Muscle tissue stem cells could help prevent large number of diabetic amputations

by Barbara Hewitt on November 10, 2017

Stem cells taken from muscle tissue could promote better blood flow in people with diabetes who develop peripheral artery disease, a common and painful complication that can require surgery or lead to amputation.

New research in the United States has found that an injection of the stem cells prompted new blood vessels to grow in mice, improving circulation in the affected tissues and function in the affected limbs.

Stem Cells

(CI Photos/

The stem cells also induced changes in gene expression in the surrounding tissues, prompting the release of factors to reduce inflammation and increase circulation, according to the study by researchers at the University of Illinois.

Wawrzyniec Dobrucki, professor of bioengineering and medicine, explained that peripheral artery disease (PAD) is very common in diabetics but it is difficult to diagnose because patients experience symptoms when the disease is already at an advanced stage.

‘When the PAD is left untreated, it often leads to foot ulcerations and limb amputations. It’s a serious, costly and debilitating disease,’ he explained, adding that treatment options are limited.

In PAD, arteries in the limbs become narrowed, causing pain and limiting mobility due to lack of blood and oxygen. Some medications aim to increase perfusion in the limbs but are not very effective, according to Dobrucki.

He also pointed out that while doctors recommend exercise, it is often painful and difficult for PAD patients, and other cardiovascular complications may make physical activity impractical. Many patients require surgery to place vascular stents or an arterial bypass.

Dobrucki’s group along with Marni Boppart, a professor of kinesiology and community health, studied the effects of stem cells injected at the site where the artery narrows. Boppart is an expert in mesenchymal stem cells, which play a role in injury healing and tissue regeneration in muscle and other tissues.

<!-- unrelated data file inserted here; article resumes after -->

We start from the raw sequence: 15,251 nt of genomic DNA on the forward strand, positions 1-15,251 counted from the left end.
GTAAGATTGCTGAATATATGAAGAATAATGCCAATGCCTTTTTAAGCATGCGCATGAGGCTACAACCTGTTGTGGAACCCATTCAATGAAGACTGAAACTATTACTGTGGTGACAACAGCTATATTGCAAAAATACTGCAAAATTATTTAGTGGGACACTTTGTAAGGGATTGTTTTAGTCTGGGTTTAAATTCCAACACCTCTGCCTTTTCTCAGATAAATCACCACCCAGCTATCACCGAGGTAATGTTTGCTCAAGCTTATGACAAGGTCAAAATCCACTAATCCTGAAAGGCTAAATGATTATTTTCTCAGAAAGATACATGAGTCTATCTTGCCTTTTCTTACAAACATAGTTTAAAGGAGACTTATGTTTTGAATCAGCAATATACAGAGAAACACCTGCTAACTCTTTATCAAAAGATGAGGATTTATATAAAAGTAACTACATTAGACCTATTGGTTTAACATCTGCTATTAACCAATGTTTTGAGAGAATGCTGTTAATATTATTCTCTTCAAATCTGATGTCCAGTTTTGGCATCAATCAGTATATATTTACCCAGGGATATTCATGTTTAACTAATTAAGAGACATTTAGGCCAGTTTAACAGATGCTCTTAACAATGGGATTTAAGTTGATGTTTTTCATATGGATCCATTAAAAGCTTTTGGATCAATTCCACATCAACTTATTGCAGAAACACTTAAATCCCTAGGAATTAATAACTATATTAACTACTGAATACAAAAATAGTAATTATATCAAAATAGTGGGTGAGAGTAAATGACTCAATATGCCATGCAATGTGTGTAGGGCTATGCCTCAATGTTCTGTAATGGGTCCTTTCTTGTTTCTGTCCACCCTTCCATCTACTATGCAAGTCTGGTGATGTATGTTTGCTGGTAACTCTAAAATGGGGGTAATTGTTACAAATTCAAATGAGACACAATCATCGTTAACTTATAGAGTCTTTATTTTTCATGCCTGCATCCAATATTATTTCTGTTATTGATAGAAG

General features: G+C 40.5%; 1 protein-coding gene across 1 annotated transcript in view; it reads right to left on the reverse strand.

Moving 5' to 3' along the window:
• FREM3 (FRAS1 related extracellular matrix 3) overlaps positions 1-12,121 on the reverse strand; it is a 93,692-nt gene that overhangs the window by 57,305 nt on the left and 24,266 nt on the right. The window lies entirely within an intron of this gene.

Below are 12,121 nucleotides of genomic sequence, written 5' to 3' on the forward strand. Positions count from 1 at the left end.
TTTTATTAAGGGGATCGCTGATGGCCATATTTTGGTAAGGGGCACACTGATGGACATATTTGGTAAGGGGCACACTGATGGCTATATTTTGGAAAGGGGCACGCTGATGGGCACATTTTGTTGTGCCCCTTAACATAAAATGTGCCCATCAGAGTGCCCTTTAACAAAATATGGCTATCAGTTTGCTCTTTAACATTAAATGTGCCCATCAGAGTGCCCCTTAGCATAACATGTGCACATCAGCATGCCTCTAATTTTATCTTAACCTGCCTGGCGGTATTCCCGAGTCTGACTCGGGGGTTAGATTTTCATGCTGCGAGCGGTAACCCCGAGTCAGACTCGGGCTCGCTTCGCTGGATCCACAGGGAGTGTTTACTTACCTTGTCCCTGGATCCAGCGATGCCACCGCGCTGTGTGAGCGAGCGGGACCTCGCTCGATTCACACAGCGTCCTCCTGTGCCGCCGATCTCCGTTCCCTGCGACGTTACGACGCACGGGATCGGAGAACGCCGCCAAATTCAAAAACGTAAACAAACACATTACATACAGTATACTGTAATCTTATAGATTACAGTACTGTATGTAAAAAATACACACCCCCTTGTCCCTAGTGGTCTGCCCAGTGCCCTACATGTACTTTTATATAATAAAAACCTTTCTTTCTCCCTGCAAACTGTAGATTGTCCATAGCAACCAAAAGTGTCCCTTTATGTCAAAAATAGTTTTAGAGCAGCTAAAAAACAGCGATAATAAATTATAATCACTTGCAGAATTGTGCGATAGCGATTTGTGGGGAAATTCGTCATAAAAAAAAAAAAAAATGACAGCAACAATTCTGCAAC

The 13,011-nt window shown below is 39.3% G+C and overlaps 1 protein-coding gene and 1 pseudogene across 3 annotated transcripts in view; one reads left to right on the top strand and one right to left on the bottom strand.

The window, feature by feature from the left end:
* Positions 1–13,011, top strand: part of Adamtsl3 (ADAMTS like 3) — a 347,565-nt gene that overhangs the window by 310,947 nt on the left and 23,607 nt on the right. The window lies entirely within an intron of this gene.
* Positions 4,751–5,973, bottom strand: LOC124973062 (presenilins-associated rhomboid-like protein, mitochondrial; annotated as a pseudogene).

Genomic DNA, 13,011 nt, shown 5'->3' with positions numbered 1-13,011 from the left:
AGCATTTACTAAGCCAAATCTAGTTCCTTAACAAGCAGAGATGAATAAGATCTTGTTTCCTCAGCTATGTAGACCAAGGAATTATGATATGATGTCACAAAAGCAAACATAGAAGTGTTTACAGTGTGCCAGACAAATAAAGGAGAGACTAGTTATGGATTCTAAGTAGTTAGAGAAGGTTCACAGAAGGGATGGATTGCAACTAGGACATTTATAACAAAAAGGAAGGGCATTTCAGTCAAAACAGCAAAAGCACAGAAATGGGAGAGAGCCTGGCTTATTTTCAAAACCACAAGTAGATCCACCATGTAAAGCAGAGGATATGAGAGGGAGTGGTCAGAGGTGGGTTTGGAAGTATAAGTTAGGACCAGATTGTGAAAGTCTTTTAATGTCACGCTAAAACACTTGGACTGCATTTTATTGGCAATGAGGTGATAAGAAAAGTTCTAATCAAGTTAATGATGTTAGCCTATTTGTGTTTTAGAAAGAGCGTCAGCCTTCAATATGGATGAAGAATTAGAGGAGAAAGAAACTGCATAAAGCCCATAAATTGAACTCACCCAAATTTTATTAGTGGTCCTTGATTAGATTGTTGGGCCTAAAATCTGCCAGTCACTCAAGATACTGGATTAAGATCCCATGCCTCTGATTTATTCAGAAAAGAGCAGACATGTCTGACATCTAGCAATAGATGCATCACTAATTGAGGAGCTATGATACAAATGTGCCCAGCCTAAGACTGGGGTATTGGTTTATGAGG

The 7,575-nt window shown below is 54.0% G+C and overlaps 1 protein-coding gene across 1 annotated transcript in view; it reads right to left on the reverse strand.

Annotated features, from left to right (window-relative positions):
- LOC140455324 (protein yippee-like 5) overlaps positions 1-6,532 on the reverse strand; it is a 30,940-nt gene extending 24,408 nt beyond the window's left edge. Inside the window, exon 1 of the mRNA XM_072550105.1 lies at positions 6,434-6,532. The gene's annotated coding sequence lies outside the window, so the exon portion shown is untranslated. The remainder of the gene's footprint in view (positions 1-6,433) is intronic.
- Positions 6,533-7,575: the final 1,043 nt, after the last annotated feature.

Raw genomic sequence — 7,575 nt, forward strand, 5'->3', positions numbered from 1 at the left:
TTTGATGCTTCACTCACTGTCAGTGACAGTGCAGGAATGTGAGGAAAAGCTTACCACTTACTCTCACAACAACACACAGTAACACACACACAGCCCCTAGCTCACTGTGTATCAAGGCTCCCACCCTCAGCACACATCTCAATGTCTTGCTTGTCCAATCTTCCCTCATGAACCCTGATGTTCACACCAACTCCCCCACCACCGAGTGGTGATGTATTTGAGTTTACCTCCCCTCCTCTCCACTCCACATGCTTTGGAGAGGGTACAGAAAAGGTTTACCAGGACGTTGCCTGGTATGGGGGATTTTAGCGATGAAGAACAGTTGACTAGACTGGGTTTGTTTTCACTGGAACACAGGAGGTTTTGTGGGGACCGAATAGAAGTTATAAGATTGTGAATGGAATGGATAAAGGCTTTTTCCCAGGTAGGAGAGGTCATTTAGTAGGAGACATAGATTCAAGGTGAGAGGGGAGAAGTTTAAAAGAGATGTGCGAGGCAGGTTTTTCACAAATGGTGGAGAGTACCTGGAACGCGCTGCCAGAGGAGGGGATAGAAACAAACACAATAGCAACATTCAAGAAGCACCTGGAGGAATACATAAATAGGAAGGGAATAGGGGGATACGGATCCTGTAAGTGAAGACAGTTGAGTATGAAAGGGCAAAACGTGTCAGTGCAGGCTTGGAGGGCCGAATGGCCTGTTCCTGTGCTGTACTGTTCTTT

The researchers surgically narrowed the femoral artery in one leg of diabetic mice. They injected MSCs, taken from the muscles of young mice, into the legs of the experimental mice, while the control group got a saline injection. Then they used non-invasive imaging techniques, developed in Dobrucki’s lab, to monitor blood flow and blood vessel formation in the mice, comparing both the experimental and control groups and the affected and non-affected legs in each mouse.

‘We clearly demonstrated the capacity for MSCs to increase angiogenesis, peripheral perfusion and muscle function. We saw that MSCs promoted muscle healing by creating new vessels in the tissue that compensated for restricted blood flow. MSC transplantation provides the opportunity to maximize vessel growth in PAD to maintain or rejuvenate skeletal muscle,’ Boppart said.

The researchers also performed an analysis of gene expression within the tissue and found that, in mice given the stem cell injections, the gene expression in the leg with PAD was close to that of the unaffected leg. They also found that, compared with the mice that did not get the stem cells, there were genes activated to combat some of the diabetic complications – for example, genes associated with inflammation were repressed.

‘Our results suggest that stem cell treatment could be used for those patients at severe stages of PAD who cannot exercise. Stem cell treatment could help bring them to the level where they can start exercising, or it could save an extremity before it needs amputation,’ Dobrucki said.

Next, the researchers are hoping to identify subpopulations of MSCs that demonstrate the most potential to treat PAD, as well as optimizing the conditions to isolate these rare cells from human fat tissue and skeletal muscle. They are also studying how long the MSCs stay active after injection, and what kind of immune response they may trigger.

‘We also are attempting to develop an acellular approach to rejuvenation of muscle repair and growth. We hope to identify the optimal composition of factors that the cells release, as well as the medium for release. Treatment with the right combination of factors, rather than the cells themselves, provides the opportunity to circumvent the potential for rejection by the immune system,’ Boppart added.

The opinions expressed in this article do not necessarily reflect the views of the Community and should not be interpreted as medical advice. Please see your doctor before making any changes to your diabetes management plan.

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